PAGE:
Hayes says they will be chipping away at grant money funded through NRCS’s Regional Conservation Partnership Program until approximately 2025, and are looking for other ways to support farmland protection, because at this point there is a waiting list: “The need is more than we can cover now, based on landowner inquiries to work with us,” she says.
Jim Nugent, currently chairman of the board at the conservancy, and a fruit farmer along with wife Toddy Rieger at Sunblossom Orchards in Bingham Township, says protecting large agricultural parcels in Leelanau is important because of its rare role of having “some of the best sites for fruit production in the country.”
Nugent was the Leelanau County MSU Extension Director starting in 1976, then served as coordinator of the NW Michigan Horticultural Research Station until 2007. He says the thing we do well is fruit: because of Lake Michigan's climate-moderating effects, the rolling hills that allow spring frosts to flow into low areas, and the deeply well-drained soil.
“If you take any of those three away,” he says, “We may as well as be South Dakota and we would grow same amount of fruit they do.”
Nugent says historically, the county’s residential development was “mostly in villages and around the lakes” but has now headed for the hills — literally. He says the limited “‘good-view sites’ are exactly the kind of land we need for fruit production,” noting that there is a “decoupling” of land value from its potential to generate income from agriculture.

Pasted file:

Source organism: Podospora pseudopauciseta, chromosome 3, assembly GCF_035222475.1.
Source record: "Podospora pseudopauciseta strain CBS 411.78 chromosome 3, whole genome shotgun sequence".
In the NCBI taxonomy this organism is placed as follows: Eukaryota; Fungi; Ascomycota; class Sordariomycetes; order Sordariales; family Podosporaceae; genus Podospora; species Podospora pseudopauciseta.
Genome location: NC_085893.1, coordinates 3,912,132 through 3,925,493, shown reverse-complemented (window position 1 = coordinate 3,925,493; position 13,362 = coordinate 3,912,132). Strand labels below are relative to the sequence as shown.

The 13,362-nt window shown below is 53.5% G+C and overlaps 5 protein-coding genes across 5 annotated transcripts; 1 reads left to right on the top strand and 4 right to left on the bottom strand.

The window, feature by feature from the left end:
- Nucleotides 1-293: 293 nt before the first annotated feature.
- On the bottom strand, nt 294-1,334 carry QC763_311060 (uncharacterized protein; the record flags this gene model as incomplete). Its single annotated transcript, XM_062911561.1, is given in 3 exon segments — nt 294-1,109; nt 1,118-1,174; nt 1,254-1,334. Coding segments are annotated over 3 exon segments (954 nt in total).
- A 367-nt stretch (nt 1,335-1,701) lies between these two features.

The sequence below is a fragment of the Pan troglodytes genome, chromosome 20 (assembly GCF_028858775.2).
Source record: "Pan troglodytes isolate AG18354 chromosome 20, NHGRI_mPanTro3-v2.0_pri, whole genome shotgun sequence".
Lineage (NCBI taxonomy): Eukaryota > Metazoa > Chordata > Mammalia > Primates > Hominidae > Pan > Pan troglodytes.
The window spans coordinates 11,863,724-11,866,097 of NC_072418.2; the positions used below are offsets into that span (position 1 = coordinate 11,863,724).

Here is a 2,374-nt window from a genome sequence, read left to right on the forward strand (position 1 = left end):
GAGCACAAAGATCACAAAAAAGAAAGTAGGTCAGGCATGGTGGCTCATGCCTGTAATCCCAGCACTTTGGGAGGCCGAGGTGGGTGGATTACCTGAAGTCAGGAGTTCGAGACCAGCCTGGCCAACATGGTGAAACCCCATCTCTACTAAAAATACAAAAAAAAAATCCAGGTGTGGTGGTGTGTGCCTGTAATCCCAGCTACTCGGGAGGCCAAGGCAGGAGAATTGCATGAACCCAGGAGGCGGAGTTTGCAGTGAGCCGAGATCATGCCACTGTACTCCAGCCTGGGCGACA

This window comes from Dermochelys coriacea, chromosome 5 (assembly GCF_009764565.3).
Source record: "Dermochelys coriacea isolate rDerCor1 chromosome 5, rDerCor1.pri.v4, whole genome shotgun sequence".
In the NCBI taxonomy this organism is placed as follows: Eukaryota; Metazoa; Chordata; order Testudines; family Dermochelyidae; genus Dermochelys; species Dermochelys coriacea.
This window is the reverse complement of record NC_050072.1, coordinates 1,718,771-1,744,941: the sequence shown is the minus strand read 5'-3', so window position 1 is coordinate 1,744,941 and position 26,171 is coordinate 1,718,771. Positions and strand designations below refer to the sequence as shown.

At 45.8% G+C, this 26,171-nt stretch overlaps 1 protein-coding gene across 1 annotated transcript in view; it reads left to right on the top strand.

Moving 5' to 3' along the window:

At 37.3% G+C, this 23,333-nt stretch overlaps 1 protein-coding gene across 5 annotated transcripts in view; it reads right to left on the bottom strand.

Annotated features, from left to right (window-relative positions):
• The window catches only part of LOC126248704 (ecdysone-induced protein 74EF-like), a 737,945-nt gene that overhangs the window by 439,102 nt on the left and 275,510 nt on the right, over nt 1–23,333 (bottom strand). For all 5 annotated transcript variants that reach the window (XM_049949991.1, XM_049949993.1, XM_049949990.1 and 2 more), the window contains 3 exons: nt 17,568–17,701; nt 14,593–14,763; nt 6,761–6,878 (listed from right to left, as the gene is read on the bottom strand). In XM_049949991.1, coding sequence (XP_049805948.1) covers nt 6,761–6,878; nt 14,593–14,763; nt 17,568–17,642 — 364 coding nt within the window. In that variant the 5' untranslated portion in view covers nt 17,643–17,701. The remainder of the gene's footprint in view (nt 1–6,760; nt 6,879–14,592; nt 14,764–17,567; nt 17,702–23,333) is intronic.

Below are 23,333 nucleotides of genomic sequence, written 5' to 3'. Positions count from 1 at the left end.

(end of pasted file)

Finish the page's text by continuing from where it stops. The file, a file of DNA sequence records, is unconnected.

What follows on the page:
But what’s at stake if farmland is broken into smaller parcels, with some sold for development? Simply put, says Nugent, it becomes uneconomical to farm. He says there are ways to make a living from smaller acreage, “using greenhouses and a CSA model, for example, but overall, it’s difficult to find a viable agricultural use for smaller acreages.”
He adds that there are challenges with proper buffers when creating housing developments in a rural area. “The reality is in the fruit industry we do have to control insects and diseases and have to spray — a job that’s easier done if the orchard isn’t surrounded by housing.”
Of course, there are large tracts of farmland on the market right now in the county — including the historic 217-acre Hohnke farm, which is already protected by a conservancy easement.
And an interest to buy.
Carolyn Telgard of Coldwell Banker Schmidt Realtors tells the Leelanau Ticker: “There are definitely buyers out there looking for agricultural properties, with parcels between 10 and 40 acres attracting the most attention.”
Says Ann Marie Mitchell, also of Coldwell Banker Schmidt, “From the seller side, there is by no means a dumping of property; in many cases there is a generational aspect to it and a bit of a shift going on.”